Very little money is spent on healthcare, schooling or social issues and the people continue to live in abject poverty despite the absolute raping of the natural resources of the country as quickly as possible to prop up the regime. In 2007 Cyclone Nargis pretty much flattened the country, international aid agencies mobilised and soon lots of products were imported, only to end up in the hands of the Government who then made them available on the black market actually selling this aid to their own desperate people. As a further example of just how cruel this regime is a famous local film star went to one of the worst hit areas buying medicine and other things from the black market (i.e. the Government) to distribute to the needy. He was found guilty of some trivial crime, was sentenced to 45 years in prison and forced labour camps without (fair) trial for portraying the Government in an unfavourable light.

In terms of human rights we spoke to several people who gave examples of how business owners and property owners had been asked if they would relinquish their assets for people high up in the military regime (these can be local generals rather than the real big cheeses). The options were sign over the rights to land or business and move on somewhere else, or, be shot in the head there and then. An individual story like this may be extreme but we heard it from more than one person. You must question what is happening to all the money well the answer is twofold. There appears to be a huge domestic spend on increasing the size of the military and infrastructure. We have personally seen military barracks under construction in a couple of places which you would not believe, we are talking km and kms of 'acquired land’ with hundreds if not thousands of huge buildings either already built or nearing completion (all obviously built using the free forced labour workforce). The second place this wealth ends up is in the hands of the senior military commanders / rulers of the country. The top General sends his grandchild to school every day to Singapore (obviously not in the poor education systems whether private or state run in Myanmar) by private jet to return to the capital each evening. At the recent wedding of one of his daughters the gifts alone came to a value of $50 Million.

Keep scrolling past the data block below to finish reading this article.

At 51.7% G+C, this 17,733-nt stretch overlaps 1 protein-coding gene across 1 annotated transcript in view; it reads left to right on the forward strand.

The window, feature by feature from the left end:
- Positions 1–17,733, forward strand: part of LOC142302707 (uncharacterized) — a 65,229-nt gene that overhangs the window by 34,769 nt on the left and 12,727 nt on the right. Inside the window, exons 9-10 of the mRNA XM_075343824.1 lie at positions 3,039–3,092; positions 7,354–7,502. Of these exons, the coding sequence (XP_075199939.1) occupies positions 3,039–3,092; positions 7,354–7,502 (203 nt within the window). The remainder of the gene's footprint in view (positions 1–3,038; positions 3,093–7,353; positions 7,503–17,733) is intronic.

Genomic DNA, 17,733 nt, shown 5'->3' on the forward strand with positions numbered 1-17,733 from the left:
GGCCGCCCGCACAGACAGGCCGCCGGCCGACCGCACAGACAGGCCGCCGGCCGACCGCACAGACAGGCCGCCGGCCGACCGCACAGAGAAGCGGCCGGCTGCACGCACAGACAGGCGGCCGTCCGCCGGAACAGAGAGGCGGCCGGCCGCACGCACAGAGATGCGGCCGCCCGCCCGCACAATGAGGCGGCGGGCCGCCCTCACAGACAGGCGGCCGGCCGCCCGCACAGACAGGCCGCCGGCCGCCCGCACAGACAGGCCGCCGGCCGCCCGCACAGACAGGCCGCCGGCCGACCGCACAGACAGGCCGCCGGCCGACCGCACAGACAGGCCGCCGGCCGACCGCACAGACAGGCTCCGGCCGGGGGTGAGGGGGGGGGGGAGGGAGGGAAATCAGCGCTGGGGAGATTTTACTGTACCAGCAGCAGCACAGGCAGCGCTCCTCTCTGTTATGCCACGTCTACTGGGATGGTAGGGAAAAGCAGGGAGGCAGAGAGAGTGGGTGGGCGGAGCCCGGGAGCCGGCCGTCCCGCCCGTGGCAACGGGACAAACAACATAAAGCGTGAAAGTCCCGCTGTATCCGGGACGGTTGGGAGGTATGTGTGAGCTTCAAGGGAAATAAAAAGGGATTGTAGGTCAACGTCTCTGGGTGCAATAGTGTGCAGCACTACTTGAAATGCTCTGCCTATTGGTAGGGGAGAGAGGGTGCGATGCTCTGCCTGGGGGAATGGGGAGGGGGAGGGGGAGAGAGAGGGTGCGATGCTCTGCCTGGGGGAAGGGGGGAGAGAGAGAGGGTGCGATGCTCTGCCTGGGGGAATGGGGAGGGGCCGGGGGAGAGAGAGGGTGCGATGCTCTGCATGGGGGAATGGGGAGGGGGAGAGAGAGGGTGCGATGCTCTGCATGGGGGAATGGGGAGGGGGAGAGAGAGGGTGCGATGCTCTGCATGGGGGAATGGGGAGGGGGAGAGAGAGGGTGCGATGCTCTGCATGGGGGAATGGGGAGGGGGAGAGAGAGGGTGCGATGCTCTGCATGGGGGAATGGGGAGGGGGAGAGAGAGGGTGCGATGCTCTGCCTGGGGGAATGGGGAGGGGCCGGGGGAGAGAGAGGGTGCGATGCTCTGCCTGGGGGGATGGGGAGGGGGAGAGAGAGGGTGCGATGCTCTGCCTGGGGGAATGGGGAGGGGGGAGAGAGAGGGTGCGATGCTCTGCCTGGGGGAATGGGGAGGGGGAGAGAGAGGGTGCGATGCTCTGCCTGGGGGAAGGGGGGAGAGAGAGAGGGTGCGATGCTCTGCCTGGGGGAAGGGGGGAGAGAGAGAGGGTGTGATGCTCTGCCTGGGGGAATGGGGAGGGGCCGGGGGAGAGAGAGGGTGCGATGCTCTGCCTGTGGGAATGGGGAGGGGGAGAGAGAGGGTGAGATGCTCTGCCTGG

That brings me to the next point the new capital city. The capital has been both Mandalay and Yangon but has been moved to a new location in the centre of the country. Basically nobody can get into the capital city even the Generals own family have to be stopped, searched and checked they are that paranoid. We have also heard that none of the head of the military are allowed to visit each other they are that paranoid that each one of them is out to get the others thus increasing their share of the profits. The new capital has cost an absolute fortune to build and again forced labour has been used to build a large amount of it.

Another example of the Governments disregard of its people is evident in Bagan. Essentially the central town had encroached toward the temple area. Overnight the Government decided to move everybody out and start to remove the houses the following day. Looking at the place this has been done very well as there is no evidence that a huge town existed there only a few years ago. Again this demolition was probably done with forced labour so cost very little, we were not told about any compensation offers for the residents but I can guess the answer is 0.

We spoke to a bloke in a bar who told us about how the military check to see exactly who is living where in that they kicked the door of his elderly parents home in at 01:00 in the morning just to take a list of names of people living there before deciding if they needed relocating. This is apparently quite commonplace just to see who is where when.  Also all internet based e-mail i.e Hotmail is banned which makes the Chinese and Vietnamese restrictions on internet sites seem veritably liberal.

We personally have been dragged off overnight buses at gunpoint (not with a gun in the back but the guy telling us to get off the bus had a gun) for passport inspections and so the military could ask us questions / find out where we were going. This obviously also happened to the locals but I guess they are used to it. On one journey we were unloaded 3 times.

We spoke to the owner of one privately run business who initially refused the military request to operate a two tier employment system. Essentially he was given the opportunity to offer any vacancies to the family of military personnel before normal members of the public, when he refused they roughed him up a little and told him he would either die or lose his business. He now employs family members connected to the military before anyone else.

We spoke to a man in a restaurant in Kalaw who suggested that over half of all guest houses in Kalaw are now run either directly for the military or by close family members, ten years ago all of them were privately owned. We were told by someone in a bar in Kalaw that all the privately owned guest houses have to pay bribes to stay open and offer free accommodation to anyone in or connected with the military or the regime. If they refuse, and only due the fact that they can’t afford it, things are made very difficult for them and they usually get their license revoked.